Implementation of any stand prescription or forest management plan is done with some uncertainty that the actions will achieve the desired results. Nothing in life is certain (except death!). Following implementation, managers should expect to change plans based on measurements taken to see if the implemented plan is meeting their needs. If not, then mid-course corrections will be necessary. Many natural resource management organizations use some form of adaptive management as a way of anticipating changes to plans and continually improving them (Baker and Read 2011; McCaw et al. 2011, Westgate et al. 2013).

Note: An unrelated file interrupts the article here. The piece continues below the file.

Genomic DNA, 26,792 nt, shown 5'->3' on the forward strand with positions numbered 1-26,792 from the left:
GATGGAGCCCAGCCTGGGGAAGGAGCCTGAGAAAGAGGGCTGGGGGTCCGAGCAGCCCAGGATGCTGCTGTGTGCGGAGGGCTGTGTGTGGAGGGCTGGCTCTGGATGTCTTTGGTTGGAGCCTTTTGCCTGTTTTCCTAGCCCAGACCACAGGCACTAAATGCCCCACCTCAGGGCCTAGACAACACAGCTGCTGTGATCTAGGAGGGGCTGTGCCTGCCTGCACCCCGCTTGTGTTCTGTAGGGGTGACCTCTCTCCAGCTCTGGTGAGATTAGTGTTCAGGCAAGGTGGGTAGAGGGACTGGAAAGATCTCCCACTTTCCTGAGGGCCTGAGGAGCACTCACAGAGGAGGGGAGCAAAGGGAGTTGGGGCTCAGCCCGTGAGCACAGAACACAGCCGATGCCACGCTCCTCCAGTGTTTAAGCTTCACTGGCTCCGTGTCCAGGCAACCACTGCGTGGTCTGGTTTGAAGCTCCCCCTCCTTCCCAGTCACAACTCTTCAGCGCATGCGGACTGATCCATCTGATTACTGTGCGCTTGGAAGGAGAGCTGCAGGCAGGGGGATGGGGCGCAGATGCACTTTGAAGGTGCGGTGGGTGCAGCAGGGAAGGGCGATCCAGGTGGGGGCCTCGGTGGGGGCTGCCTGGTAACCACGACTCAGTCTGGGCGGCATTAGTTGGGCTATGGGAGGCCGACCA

Adaptive management is a process to find better ways of meeting natural resource management goals by treating management as a hypothesis (Allan and Stankey 2009). The results of the process also identify gaps in our understanding of ecosystem responses to management activities. Adaptive management incorporates learning into the process, and the data collected during monitoring provides feedback about the effectiveness of preferred or alternative management practices. The information gained from the process can help to reduce the uncertainty associated with ecosystem and human system responses to management, but successful adaptive management projects are not common (Howes et al. 2010). Westgate et al. (2013) reviewed 1336 scientific papers describing adaptive management projects, of which only 13 applied the concepts of adaptive management to the problem. Westgate et al. (2013) suggested that attempts to apply adaptive management could be improved by better collaboration between scientists and stakeholders, better risk analysis associated with not conducting adaptive management, and ensuring that projects are relevant to the management needs of the affected stakeholders.